A third important generalization from the data is that later Middle Pleistocene sites have more evidence for hominin processing of carcasses than earlier sites. The earlier sites have greater evidence for carnivore involvement, while later sites have more cutmarks and evidence for transport of selected body parts. However, that greater intensity of hominin involvement may reflect the bias toward cave sites in the later Middle Pleistocene.

There is too little data on mortality profiles across these sites for Smith and coworkers to do a comparison of selectivity of prime age adults in prey species. Still, there are many Oldowan-era sites that have a clear bias toward selection of prime age adults by hominins, at least for some prey size classes. It is not probably going to be very informative to look at more detailed aspects of prey selection without first knowing that the hominin contribution is much higher than carnivore contribution to faunal assemblages.

The meta-analysis approach obviously has limits. The quality of data is constrained by the data that has been reported. This varies greatly in depth and detail because some sites were excavated more than 50 years ago.

Also, the chronological information about sites is of varied quality. A good example is Kabwe, included here as a Sangoan/early MSA site. The recent paper by Rainer Grün and coworkers that provides some dates for the hominin material makes it clear that the contextual relationship of artifacts, faunal remains, and hominin fossils in the Broken Hill mine is basically unknown. It may be that the faunal material is of later Middle Pleistocene age, but it’s not obvious what (if any) hominin involvement may have been involved in accumulating animal bones. Kabwe is one of the rare sites that have both hominin fossil material, archaeological material, and fossil material. The unfortunate reality is that being from the same site does not provide evidence of association.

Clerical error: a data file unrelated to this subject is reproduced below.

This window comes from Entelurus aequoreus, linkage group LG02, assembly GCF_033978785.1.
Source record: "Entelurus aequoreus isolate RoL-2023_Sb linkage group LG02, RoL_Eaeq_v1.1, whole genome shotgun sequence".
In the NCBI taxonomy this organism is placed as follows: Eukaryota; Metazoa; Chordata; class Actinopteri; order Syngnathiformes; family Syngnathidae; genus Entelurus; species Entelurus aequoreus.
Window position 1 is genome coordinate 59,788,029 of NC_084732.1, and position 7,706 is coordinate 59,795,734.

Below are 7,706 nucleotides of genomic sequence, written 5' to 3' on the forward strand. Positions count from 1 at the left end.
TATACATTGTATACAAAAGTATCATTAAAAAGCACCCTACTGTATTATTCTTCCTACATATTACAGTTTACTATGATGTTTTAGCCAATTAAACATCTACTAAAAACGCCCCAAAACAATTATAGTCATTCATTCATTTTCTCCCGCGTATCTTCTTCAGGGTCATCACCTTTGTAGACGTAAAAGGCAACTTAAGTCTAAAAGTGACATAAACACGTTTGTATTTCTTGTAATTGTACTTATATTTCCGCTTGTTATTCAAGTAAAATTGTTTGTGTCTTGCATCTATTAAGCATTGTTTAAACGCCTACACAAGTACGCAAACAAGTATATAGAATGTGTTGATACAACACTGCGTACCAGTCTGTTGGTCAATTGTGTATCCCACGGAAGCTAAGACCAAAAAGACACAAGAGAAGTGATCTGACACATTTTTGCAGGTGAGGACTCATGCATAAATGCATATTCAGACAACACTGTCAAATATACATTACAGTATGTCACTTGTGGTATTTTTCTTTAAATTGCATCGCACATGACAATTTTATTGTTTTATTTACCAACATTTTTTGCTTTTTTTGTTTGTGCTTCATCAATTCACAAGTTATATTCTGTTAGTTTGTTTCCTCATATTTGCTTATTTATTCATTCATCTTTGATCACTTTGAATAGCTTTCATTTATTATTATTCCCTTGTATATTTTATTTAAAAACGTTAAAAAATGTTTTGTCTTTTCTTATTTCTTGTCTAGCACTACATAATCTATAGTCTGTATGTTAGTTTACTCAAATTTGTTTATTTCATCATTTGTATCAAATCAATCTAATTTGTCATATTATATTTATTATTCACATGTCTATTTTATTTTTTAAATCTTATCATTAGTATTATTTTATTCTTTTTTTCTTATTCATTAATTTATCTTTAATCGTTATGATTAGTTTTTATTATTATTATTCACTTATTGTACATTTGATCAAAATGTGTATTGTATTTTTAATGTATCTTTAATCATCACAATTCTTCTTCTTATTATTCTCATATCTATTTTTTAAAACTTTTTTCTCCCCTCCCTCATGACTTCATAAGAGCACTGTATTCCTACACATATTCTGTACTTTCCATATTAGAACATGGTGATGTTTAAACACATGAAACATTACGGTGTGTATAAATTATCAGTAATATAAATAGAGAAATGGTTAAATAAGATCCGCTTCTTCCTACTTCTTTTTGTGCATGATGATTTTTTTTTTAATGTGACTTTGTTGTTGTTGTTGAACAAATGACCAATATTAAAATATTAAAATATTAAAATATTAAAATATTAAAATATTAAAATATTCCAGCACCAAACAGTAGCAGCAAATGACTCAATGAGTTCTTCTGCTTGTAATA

Other sites have similar difficulties. It may not seem objectionable acknowledge the uncertainty about geological age and simply lump sites as early or late. Still, the earlier open-air sites may be quite short duration accumulations that have very large uncertainty of geological age, while later cave sites may sample thousands of years with a more precise knowledge of age. Much rides on whether they are classified as “Acheulean” or “MSA”, yet that classification also depends in some cases on a small artifact assemblage. This kind of classification may serve the purpose of testing whether these coarse groupings have any correlation to faunal exploitation. But we cannot assume that such groupings are meaningful.

An enormous hole in this kind of project is the lack of knowledge of which (if any) hominins are responsible for the faunal remains. To their credit, Smith and coworkers are agnostic about which species of hominins are represented by the behavioral patterns across these many sites:

Currently, associated hominin fossils are limited and do not allow for direct correlations between various African Middle Pleistocene hominin species (e.g., Homo heidelbergensis, Homo rhodesiensis, Homo naledi and Homo sapiens) and a specific lithic technology or subsistence strategy. In general, this period is recognized by a mosaic of lithic entities and hominin species and the broad scale trends discussed here are complementary with more local and regional scale variation in terms of exact timings and causal mechanisms of behavioral change and continuity.

That’s an appropriately cautious statement. We do not know which hominin species made the artifact assemblages sampled at these sites. There were likely other species or divergent populations in addition to the ones listed. All of them were tool users and ate hunted animals.

With that caution in place, it remains interesting that there is no pattern over time across faunal assemblages in prey size selection. I think that’s striking evidence that earlier Middle Pleistocene hominins had achieved the ability to efficiently hunt prey species in the proportions that made ecological sense for them. The fact that later hominins selected the same prey sizes suggests that this aspect of hominin hunting was near equilibrium regardless of the precise toolkits they used.

If you ask me who was doing the hunting, I’d say it was every hominin that existed in Africa across this time period. I think it is likely that they all had similar niches with respect to carnivory.